Chancellor Kent Syverud and members of Syracuse University’s leadership team recently traveled to China as part of the University’s efforts to build strong partnerships with China’s top universities in the areas of faculty and graduate collaboration and research. Those efforts…
Snow Removal Crews Prepare for Long Winter Ahead
You can be certain a forecast calling for snow has the attention of Jim Miller. Miller oversees snow removal on campus. It’s no small task, considering the University campus is made up of 14 miles of roads, 23 miles of sidewalks, 3,000 stairs, 680 entrances/stoops, 8,700 parking spots and 120 curb cuts.
“It’s our job to keep our roads and walkways as clear as possible,” according to Miller. “We have crews that handle the parking lots, crews to handle the sidewalks and crews to handle the roadways.” During the winter season, crews are scheduled for shifts between 4 a.m. and midnight. If snow is forecast to start overnight, Miller makes sure staff are in and working to make sure campus roads are cleared by the time commuters arrive on campus and classes begin.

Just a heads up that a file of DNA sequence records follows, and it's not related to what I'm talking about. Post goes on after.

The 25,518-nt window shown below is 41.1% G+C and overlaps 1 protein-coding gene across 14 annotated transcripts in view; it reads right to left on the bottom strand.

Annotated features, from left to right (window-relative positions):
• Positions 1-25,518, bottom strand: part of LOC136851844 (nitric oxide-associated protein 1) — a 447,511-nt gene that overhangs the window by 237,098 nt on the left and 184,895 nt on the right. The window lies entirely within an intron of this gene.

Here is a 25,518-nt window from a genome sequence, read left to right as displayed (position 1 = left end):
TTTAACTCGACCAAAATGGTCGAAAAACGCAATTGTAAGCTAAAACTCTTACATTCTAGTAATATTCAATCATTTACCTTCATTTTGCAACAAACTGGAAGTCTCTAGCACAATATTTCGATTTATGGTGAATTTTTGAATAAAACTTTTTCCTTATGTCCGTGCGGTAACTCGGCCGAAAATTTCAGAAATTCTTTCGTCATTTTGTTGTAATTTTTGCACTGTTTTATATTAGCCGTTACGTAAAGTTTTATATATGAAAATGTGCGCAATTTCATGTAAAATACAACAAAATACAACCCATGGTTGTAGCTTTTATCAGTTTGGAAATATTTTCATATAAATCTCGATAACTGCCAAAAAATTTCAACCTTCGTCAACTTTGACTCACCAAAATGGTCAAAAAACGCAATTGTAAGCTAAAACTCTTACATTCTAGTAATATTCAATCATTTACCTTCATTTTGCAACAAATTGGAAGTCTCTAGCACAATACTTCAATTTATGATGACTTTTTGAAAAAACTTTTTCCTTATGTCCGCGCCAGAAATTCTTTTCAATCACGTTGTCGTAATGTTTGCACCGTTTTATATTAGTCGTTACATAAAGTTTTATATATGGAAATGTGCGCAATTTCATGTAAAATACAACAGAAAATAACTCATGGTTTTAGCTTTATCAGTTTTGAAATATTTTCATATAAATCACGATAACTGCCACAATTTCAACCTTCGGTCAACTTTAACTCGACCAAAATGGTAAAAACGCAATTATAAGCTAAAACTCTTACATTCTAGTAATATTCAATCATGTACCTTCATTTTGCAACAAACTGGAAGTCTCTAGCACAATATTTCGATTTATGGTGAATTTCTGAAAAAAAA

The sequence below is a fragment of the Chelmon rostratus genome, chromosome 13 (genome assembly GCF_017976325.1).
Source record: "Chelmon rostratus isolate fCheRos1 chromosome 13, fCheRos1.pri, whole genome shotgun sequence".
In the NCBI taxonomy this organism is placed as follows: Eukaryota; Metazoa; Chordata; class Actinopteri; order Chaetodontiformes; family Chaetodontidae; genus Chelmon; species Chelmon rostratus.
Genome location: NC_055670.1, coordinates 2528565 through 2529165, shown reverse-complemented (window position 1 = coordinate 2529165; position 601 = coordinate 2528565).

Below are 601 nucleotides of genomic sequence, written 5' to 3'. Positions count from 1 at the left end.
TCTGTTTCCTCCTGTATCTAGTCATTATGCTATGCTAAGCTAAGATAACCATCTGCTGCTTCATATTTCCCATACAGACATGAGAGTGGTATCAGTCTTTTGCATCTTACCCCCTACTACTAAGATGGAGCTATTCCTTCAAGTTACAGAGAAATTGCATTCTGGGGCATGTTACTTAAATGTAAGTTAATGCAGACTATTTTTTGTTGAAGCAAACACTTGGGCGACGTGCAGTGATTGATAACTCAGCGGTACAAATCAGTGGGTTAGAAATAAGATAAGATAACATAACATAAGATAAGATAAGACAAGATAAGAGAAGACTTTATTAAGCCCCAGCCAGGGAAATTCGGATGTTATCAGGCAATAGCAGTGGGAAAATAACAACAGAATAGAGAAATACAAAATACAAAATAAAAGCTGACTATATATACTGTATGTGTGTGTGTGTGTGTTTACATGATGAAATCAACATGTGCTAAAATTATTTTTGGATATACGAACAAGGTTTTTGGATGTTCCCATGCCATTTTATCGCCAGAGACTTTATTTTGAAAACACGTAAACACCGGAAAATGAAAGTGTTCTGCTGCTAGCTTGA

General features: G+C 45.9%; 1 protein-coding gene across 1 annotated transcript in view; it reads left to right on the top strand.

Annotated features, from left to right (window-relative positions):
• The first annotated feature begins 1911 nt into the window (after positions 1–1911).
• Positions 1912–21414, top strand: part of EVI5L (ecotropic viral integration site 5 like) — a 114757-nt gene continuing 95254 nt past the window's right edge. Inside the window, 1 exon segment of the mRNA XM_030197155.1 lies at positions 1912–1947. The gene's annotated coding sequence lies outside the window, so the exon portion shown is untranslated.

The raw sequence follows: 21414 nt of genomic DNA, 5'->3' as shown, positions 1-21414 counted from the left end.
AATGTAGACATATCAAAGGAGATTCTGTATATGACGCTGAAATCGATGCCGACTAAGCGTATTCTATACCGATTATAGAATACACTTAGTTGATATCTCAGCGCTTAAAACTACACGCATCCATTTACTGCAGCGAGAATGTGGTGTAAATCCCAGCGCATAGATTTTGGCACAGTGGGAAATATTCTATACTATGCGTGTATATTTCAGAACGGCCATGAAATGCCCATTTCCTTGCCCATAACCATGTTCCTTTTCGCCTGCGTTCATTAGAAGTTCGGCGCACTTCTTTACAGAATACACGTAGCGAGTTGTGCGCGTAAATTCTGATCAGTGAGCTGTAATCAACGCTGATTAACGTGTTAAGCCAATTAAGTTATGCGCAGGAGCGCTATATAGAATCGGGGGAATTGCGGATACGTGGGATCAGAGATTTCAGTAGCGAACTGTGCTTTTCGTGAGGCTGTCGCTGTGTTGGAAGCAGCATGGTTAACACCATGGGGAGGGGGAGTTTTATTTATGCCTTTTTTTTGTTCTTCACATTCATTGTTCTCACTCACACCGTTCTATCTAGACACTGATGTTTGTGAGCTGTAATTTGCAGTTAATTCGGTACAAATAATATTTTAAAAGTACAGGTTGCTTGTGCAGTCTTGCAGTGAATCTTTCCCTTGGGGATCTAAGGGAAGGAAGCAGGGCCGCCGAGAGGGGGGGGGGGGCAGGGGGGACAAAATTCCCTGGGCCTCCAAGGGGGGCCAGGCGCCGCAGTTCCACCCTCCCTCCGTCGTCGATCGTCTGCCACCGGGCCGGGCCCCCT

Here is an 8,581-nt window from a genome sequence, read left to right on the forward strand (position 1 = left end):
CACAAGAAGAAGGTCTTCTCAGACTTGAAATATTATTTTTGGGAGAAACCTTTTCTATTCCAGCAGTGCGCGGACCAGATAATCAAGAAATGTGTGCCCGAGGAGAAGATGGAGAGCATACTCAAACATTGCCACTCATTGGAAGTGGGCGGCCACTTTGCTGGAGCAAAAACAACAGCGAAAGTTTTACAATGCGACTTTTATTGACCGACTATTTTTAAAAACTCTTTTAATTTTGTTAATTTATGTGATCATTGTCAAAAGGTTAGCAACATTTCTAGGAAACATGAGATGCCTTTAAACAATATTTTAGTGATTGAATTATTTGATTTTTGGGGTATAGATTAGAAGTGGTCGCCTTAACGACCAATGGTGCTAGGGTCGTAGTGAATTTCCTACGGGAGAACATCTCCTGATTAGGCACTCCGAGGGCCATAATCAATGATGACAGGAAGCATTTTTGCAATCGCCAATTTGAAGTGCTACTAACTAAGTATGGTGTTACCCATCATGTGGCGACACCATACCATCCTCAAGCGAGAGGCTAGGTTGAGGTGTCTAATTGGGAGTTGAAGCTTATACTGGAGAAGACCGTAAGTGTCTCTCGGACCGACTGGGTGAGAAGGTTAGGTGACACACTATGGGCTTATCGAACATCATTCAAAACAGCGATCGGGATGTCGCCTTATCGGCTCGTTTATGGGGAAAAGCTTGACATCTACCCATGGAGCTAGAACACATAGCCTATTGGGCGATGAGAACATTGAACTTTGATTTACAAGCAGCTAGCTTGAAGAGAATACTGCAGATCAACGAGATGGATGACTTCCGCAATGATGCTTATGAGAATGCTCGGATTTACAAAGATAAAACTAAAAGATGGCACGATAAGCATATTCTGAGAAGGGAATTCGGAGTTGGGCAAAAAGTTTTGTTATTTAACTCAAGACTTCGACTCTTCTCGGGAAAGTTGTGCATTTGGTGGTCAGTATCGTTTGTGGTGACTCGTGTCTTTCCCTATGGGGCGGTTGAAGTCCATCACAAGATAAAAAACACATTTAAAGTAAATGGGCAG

Miller explains it takes his workers roughly three hours to cover their assigned routes. This is important to note, since during periods of heavy snow it may appear that some areas have not been cleared. Miller says it’s likely that his crews are just finishing up their route, before circling back to start again. If you’ve shoveled your driveway during a heavy snowstorm, you’ve experienced this.
Miller has also added some new tools to the snow removal arsenal, in the form of a brine liquid that will be used to pre-treat roads and sidewalks. “It’s the same liquid being used by many municipalities in their snow removal efforts. The solution inhibits ice and snow buildup. “It’s environmentally safe as well,” adds Miller.
Miller and his crews are always interested in hearing about problem spots, including areas where there are chronic snow removal issues or accessibility ramps where the snow removal path may be too narrow.
“At the end of the day, we want our campus community to know that there is a team of workers who stand ready to clear away whatever mother nature sends our way,” says Miller.